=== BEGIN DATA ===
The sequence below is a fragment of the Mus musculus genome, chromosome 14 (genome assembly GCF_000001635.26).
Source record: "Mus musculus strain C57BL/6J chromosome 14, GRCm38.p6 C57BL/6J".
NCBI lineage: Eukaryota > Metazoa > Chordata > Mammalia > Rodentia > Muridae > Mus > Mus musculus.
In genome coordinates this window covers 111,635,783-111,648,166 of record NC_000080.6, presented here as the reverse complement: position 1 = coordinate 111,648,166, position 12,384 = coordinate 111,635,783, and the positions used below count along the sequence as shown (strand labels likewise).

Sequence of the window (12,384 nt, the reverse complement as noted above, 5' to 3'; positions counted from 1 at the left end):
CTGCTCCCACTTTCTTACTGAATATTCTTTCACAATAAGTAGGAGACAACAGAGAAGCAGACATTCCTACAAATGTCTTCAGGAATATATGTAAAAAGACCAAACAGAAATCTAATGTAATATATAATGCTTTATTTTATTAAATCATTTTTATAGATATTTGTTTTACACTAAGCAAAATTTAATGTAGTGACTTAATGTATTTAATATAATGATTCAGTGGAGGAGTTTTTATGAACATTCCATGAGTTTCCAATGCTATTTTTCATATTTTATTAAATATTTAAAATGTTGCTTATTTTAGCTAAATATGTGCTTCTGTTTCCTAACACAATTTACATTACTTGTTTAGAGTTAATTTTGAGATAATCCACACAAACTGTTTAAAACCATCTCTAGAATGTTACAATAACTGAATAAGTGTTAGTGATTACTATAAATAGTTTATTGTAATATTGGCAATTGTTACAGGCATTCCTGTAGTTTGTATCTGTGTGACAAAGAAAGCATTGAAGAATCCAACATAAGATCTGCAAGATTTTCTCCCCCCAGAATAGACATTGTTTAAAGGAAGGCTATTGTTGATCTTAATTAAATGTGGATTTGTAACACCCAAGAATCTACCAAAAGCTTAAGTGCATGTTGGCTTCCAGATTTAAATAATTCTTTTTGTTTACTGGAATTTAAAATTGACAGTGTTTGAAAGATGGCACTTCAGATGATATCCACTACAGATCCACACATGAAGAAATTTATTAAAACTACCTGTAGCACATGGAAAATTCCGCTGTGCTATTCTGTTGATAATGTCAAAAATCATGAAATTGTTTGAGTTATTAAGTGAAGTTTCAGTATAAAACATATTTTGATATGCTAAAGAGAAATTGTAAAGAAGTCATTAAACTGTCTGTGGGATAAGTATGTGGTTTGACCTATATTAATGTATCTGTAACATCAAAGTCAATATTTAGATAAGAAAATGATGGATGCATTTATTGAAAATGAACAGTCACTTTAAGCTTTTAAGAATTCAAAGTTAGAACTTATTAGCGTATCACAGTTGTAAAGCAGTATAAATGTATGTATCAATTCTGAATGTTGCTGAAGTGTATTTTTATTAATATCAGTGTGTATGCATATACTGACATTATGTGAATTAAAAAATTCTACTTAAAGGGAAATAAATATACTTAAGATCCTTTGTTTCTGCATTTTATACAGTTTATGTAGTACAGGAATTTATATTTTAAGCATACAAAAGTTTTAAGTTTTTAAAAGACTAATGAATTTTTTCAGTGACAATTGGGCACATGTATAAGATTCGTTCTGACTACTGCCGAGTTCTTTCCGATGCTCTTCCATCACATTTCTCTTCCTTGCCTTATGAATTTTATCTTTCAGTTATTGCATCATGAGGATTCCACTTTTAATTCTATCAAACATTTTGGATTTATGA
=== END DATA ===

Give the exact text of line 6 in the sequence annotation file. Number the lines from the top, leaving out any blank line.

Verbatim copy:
CTGCTCCCACTTTCTTACTGAATATTCTTTCACAATAAGTAGGAGACAACAGAGAAGCAGACATTCCTACAAATGTCTTCAGGAATATATGTAAAAAGACCAAACAGAAATCTAATGTAATATATAATGCTTTATTTTATTAAATCATTTTTATAGATATTTGTTTTACACTAAGCAAAATTTAATGTAGTGACTTAATGTATTTAATATAATGATTCAGTGGAGGAGTTTTTATGAACATTCCATGAGTTTCCAATGCTATTTTTCATATTTTATTAAATATTTAAAATGTTGCTTATTTTAGCTAAATATGTGCTTCTGTTTCCTAACACAATTTACATTACTTGTTTAGAGTTAATTTTGAGATAATCCACACAAACTGTTTAAAACCATCTCTAGAATGTTACAATAACTGAATAAGTGTTAGTGATTACTATAAATAGTTTATTGTAATATTGGCAATTGTTACAGGCATTCCTGTAGTTTGTATCTGTGTGACAAAGAAAGCATTGAAGAATCCAACATAAGATCTGCAAGATTTTCTCCCCCCAGAATAGACATTGTTTAAAGGAAGGCTATTGTTGATCTTAATTAAATGTGGATTTGTAACACCCAAGAATCTACCAAAAGCTTAAGTGCATGTTGGCTTCCAGATTTAAATAATTCTTTTTGTTTACTGGAATTTAAAATTGACAGTGTTTGAAAGATGGCACTTCAGATGATATCCACTACAGATCCACACATGAAGAAATTTATTAAAACTACCTGTAGCACATGGAAAATTCCGCTGTGCTATTCTGTTGATAATGTCAAAAATCATGAAATTGTTTGAGTTATTAAGTGAAGTTTCAGTATAAAACATATTTTGATATGCTAAAGAGAAATTGTAAAGAAGTCATTAAACTGTCTGTGGGATAAGTATGTGGTTTGACCTATATTAATGTATCTGTAACATCAAAGTCAATATTTAGATAAGAAAATGATGGATGCATTTATTGAAAATGAACAGTCACTTTAAGCTTTTAAGAATTCAAAGTTAGAACTTATTAGCGTATCACAGTTGTAAAGCAGTATAAATGTATGTATCAATTCTGAATGTTGCTGAAGTGTATTTTTATTAATATCAGTGTGTATGCATATACTGACATTATGTGAATTAAAAAATTCTACTTAAAGGGAAATAAATATACTTAAGATCCTTTGTTTCTGCATTTTATACAGTTTATGTAGTACAGGAATTTATATTTTAAGCATACAAAAGTTTTAAGTTTTTAAAAGACTAATGAATTTTTTCAGTGACAATTGGGCACATGTATAAGATTCGTTCTGACTACTGCCGAGTTCTTTCCGATGCTCTTCCATCACATTTCTCTTCCTTGCCTTATGAATTTTATCTTTCAGTTATTGCATCATGAGGATTCCACTTTTAATTCTATCAAACATTTTGGATTTATGA